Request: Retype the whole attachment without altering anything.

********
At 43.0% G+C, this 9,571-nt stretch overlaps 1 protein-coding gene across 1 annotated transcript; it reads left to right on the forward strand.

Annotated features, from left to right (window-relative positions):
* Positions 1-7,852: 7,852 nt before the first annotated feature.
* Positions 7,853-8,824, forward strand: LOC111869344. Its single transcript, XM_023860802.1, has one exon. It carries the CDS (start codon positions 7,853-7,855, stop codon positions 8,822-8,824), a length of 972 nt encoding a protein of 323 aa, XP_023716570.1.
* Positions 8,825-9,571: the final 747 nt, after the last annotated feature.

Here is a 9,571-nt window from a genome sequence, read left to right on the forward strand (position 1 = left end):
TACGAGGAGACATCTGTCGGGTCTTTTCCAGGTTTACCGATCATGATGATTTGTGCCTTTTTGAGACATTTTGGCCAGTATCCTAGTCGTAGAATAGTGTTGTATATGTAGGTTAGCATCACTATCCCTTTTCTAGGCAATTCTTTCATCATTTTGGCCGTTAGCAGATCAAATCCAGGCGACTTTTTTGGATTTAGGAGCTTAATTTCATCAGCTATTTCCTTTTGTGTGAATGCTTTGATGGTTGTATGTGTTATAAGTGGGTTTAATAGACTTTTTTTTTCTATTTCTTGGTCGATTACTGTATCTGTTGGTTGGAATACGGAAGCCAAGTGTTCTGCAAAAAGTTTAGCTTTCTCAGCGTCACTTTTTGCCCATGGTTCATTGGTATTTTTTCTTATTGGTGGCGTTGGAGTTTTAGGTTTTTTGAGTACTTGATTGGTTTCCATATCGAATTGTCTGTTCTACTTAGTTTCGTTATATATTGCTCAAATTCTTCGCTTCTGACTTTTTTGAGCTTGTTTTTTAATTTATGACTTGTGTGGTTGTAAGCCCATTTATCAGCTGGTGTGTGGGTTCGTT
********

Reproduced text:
At 43.0% G+C, this 9,571-nt stretch overlaps 1 protein-coding gene across 1 annotated transcript; it reads left to right on the forward strand.

Annotated features, from left to right (window-relative positions):
* Positions 1-7,852: 7,852 nt before the first annotated feature.
* Positions 7,853-8,824, forward strand: LOC111869344. Its single transcript, XM_023860802.1, has one exon. It carries the CDS (start codon positions 7,853-7,855, stop codon positions 8,822-8,824), a length of 972 nt encoding a protein of 323 aa, XP_023716570.1.
* Positions 8,825-9,571: the final 747 nt, after the last annotated feature.

Here is a 9,571-nt window from a genome sequence, read left to right on the forward strand (position 1 = left end):
TACGAGGAGACATCTGTCGGGTCTTTTCCAGGTTTACCGATCATGATGATTTGTGCCTTTTTGAGACATTTTGGCCAGTATCCTAGTCGTAGAATAGTGTTGTATATGTAGGTTAGCATCACTATCCCTTTTCTAGGCAATTCTTTCATCATTTTGGCCGTTAGCAGATCAAATCCAGGCGACTTTTTTGGATTTAGGAGCTTAATTTCATCAGCTATTTCCTTTTGTGTGAATGCTTTGATGGTTGTATGTGTTATAAGTGGGTTTAATAGACTTTTTTTTTCTATTTCTTGGTCGATTACTGTATCTGTTGGTTGGAATACGGAAGCCAAGTGTTCTGCAAAAAGTTTAGCTTTCTCAGCGTCACTTTTTGCCCATGGTTCATTGGTATTTTTTCTTATTGGTGGCGTTGGAGTTTTAGGTTTTTTGAGTACTTGATTGGTTTCCATATCGAATTGTCTGTTCTACTTAGTTTCGTTATATATTGCTCAAATTCTTCGCTTCTGACTTTTTTGAGCTTGTTTTTTAATTTATGACTTGTGTGGTTGTAAGCCCATTTATCAGCTGGTGTGTGGGTTCGTT